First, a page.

He studied at the Conservatories of Odense and Copenhagen from 1976-82. Since 1980 he has been on the concert stage, performing and recording with the Drottningholm Baroque Ensemble, Bach Collegium Japan, Berlin Philharmonic Orchestra and The Lithuanian Chamber Orchestra, and many other ensembles, with regular tours to Japan, the United States, Israel and across Europe. His work as a performing musician is complemented by an active teaching schedule including professorships at The Carl Nielsen Academy of Music, Odense; The Conservatory of Music in Gothenburg, Sweden and the Royal Conservatory of Music in Copenhagen. More recently Dan Laurin was appointed professor of the recorder and teaches at Stockholm's Royal University College of Music, and he has also been appointed guest professor at the National University for Fine Arts and Music, Tokyo. He researches and lectures on many areas of interpretation, music aesthetics, recorder acoustics, sound techniques, and performance issues.
Dan Laurin can plausibly be said to be the greatest player of the recorder active today. He has explored and widened the sonic possibilities of the recorder and has an unequalled technical facility. His playing explores a wide palette of tonal colours and a striking control of dynamics; the expressiveness of his playing is marked by a freedom in moving from the mutest pianissimo to a clear forte within hairbreadth spaces of time. His interpretations combine thoughtful musical structure with highly wrought ornamentation and a sometimes wild sense of fantasy. His command of improvisation within a strong understanding of harmonic structure brings to 17th and 18th-century music something of the spirit of jazz masters such as Charlie Parker, but Laurin's interpretations remain sensitive to the aesthetic and spirit of older music, as his many thoughtful essays on his repertoire reveal. Laurin's unique interpretative style is exhibited perhaps at its strongest in his many recordings of Vivaldi, culminating in a recording of the Four Seasons released in August 2006. His efforts to broaden the repertoire and to gain for the recorder the status of a concert instrument together with a large orchestra has resulted in several concertos that are already considered classics. His 1994 album The Swedish Recorder earned him a prize from the Swedish Association of Composers. This, along with three other albums (The Japanese Recorder, Vivaldi Recorder Concertos and Telemann/Bach (Fantasias/Solo works)) resulted in a Grammy award. Recent commissions include recorder concertos by Daniel Börtz and Henrik Strindberg.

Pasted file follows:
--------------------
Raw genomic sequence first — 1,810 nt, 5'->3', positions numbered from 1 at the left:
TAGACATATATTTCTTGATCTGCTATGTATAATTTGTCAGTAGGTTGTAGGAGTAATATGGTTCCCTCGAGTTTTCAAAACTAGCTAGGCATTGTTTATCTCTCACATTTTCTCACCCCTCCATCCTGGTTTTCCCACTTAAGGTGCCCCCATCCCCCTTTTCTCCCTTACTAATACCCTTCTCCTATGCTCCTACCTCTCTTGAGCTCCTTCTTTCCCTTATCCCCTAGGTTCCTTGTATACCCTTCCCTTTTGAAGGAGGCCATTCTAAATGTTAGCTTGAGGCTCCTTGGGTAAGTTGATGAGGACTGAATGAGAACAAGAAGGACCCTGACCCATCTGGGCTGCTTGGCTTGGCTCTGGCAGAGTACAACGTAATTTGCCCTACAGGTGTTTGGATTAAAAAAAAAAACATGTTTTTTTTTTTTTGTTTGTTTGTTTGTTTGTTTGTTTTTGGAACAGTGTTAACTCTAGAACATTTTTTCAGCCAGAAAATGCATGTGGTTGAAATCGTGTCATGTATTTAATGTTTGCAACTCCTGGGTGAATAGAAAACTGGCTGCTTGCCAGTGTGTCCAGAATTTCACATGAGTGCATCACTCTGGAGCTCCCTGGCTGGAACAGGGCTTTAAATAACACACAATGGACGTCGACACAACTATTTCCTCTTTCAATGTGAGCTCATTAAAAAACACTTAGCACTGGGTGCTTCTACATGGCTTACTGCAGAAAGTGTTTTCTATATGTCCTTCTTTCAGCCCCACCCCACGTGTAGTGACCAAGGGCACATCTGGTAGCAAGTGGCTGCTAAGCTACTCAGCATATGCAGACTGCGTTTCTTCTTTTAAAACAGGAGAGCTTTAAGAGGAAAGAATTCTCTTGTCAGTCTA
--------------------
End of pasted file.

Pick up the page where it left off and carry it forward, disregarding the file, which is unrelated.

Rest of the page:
Dan Laurin is a member of the Royal Swedish Academy of Music and in 2001 he received the medal 'Litteris et Artibus' from the King of Sweden.
Laurin collaborated with the Australian instrument maker Frederick Morgan to advance recorder design, and this resulted in a succession of reconstructions of instruments from earlier times, including an instrument that was designed specifically for Dan Laurin's 9-CD recording of Jacob van Eyck's monumental Der Fluyten Lust-hof (BIS-CD-775/780), the largest work ever written for a wind instrument. Laurin has inspired a new generation of listeners and players, and has already trained some of the leading young recorder virtuosi in Europe and beyond. As a young man he reinvented the recorder as a vehicle of the highest artistic expression, and his playing continues to delight, challenge and enthrall audiences and fellow-musicians across the world.